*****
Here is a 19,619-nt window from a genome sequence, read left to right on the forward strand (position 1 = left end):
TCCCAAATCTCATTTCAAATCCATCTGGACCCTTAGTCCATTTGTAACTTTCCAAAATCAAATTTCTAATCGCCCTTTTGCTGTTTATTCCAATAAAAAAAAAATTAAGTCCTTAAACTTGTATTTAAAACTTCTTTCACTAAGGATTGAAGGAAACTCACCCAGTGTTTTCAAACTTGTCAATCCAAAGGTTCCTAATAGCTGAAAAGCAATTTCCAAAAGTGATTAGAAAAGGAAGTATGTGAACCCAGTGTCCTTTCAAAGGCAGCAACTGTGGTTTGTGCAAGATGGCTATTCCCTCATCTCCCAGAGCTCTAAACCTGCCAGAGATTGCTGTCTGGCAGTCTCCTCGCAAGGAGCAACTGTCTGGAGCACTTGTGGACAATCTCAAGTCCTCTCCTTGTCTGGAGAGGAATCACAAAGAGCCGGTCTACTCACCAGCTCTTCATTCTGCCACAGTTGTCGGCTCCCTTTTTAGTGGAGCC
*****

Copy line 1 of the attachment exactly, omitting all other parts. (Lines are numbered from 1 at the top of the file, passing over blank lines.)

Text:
Here is a 19,619-nt window from a genome sequence, read left to right on the forward strand (position 1 = left end):